If you found this site, you are probably taking a film class right now. You might have started out very excited. It seemed like a fun class. Watch movies and write about them. Then maybe you wrote your first paper or took your first exam and you were more than a bit disappointed. That tends to happen in film classes. The problem is that no matter how much filmmakers and academics (including myself) think of at least a certain amount of films as highbrow entertainment, the reality of the situation is that films began as lowbrow entertainment and the majority of films out there still qualify as lowbrow entertainment. This is also known as Mass Entertainment. And if you think about Mass Entertainment, you do not think of it as something that might belong in a museum. You think of it as something you stream and watch on your computer, tablet, phone or television. You might even bother going to the movie theater if you really want to see the movie; however, your perception of this mass media work might not be serious. In fact, your professor, at some point might not have even taken the film you have to write on seriously.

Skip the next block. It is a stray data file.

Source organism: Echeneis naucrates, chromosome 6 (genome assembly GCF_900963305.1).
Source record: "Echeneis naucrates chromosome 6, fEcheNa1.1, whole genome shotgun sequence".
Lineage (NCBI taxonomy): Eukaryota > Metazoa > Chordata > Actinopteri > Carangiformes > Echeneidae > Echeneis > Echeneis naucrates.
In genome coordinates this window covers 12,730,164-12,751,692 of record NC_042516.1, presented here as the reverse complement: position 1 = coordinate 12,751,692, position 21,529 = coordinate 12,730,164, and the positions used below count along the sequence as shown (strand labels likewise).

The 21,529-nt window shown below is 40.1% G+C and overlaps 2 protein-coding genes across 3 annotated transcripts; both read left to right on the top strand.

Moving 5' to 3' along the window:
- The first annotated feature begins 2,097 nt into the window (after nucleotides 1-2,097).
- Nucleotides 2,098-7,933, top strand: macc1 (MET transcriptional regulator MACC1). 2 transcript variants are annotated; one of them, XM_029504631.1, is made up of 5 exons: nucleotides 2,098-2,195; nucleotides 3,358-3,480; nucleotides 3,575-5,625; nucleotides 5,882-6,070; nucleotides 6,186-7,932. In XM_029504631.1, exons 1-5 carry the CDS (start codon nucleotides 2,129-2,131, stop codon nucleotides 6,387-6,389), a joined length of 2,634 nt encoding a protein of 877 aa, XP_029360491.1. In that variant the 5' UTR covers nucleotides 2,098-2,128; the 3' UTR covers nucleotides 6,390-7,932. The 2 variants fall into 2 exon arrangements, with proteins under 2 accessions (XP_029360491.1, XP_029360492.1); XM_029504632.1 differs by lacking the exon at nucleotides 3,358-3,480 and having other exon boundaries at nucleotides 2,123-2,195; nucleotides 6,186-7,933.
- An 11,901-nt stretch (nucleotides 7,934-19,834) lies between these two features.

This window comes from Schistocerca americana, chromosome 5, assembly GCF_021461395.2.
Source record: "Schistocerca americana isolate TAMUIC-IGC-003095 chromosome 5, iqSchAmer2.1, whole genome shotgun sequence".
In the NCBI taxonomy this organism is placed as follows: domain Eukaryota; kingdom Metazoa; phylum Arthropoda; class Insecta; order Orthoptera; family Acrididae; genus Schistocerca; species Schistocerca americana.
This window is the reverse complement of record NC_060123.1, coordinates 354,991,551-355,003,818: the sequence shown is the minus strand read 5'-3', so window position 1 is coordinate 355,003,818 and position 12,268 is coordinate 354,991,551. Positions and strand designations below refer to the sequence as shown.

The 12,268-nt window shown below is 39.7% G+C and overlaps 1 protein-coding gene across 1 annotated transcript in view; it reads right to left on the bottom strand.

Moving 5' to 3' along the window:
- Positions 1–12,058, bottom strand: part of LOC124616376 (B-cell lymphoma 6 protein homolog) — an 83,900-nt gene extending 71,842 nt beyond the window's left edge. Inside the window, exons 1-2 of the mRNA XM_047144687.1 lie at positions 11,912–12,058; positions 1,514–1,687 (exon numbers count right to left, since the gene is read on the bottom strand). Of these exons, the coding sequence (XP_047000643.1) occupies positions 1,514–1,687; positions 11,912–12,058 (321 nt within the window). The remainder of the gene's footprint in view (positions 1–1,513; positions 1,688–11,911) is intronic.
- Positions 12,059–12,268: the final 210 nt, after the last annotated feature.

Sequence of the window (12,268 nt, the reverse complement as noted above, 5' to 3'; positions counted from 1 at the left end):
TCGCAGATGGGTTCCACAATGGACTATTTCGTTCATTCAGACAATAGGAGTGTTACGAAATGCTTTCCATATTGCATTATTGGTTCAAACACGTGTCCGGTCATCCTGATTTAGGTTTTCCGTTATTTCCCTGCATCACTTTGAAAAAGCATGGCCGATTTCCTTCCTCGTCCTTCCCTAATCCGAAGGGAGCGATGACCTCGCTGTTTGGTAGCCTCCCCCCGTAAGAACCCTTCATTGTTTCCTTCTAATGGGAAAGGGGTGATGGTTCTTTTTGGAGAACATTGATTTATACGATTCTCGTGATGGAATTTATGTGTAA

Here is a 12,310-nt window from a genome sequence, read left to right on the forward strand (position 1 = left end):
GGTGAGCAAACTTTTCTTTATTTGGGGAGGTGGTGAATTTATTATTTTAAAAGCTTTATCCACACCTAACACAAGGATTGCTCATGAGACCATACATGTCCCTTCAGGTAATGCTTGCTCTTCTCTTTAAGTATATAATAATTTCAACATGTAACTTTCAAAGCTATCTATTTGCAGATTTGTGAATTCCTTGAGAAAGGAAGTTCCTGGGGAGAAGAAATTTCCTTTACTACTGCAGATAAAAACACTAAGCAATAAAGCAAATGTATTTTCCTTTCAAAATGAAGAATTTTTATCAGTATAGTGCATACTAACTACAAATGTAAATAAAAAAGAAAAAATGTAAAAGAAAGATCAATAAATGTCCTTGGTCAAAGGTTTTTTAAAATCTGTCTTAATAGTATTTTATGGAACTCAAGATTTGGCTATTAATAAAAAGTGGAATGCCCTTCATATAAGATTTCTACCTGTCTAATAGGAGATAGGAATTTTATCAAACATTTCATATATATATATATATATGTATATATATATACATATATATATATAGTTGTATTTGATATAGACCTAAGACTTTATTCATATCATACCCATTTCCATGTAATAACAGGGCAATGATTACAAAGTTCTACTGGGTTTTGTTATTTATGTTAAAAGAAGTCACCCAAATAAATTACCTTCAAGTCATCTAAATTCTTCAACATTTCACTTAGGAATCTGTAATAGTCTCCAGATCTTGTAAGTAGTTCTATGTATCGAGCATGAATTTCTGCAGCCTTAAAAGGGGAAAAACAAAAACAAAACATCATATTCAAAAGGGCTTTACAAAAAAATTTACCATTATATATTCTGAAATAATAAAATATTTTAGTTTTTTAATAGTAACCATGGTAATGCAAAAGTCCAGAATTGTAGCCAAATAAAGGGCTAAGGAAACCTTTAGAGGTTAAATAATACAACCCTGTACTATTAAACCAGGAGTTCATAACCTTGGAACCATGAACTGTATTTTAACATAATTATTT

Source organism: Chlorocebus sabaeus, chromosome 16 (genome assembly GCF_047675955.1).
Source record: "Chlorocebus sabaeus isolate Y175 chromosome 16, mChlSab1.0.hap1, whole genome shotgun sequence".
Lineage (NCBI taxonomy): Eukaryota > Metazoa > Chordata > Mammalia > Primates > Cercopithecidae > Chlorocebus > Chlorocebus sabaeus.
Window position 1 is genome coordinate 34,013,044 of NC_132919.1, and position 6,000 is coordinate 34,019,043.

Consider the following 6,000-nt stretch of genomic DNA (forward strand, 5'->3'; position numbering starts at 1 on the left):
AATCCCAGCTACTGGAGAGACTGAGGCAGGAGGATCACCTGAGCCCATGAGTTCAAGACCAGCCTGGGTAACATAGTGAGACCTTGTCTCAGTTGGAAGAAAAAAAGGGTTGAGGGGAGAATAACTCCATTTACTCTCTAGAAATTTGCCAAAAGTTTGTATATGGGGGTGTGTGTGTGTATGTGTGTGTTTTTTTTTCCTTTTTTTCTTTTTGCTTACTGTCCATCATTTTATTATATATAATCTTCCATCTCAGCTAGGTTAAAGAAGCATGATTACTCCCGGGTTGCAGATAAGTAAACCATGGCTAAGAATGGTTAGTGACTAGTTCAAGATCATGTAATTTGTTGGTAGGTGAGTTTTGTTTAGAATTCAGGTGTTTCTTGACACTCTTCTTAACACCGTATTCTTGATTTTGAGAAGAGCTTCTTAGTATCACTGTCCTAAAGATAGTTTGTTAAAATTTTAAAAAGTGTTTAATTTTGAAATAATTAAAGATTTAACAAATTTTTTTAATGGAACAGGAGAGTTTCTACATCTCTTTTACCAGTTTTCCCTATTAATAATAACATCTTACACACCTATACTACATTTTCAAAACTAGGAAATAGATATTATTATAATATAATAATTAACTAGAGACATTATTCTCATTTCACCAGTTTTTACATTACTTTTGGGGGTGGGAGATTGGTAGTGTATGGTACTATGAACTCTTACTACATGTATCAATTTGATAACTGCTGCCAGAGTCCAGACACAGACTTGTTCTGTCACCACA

What you need to understand is that once that film title goes on your syllabus, it becomes a piece of work that you have to study, as objectively as possible. So, do yourself and your professor a favor: throw out any attitude about the films on your syllabus as just pure entertainment and instead, think of them as an object of artistic study. The sooner you take the films seriously, the sooner your understanding of the films will expand and hopefully, your grades will go up.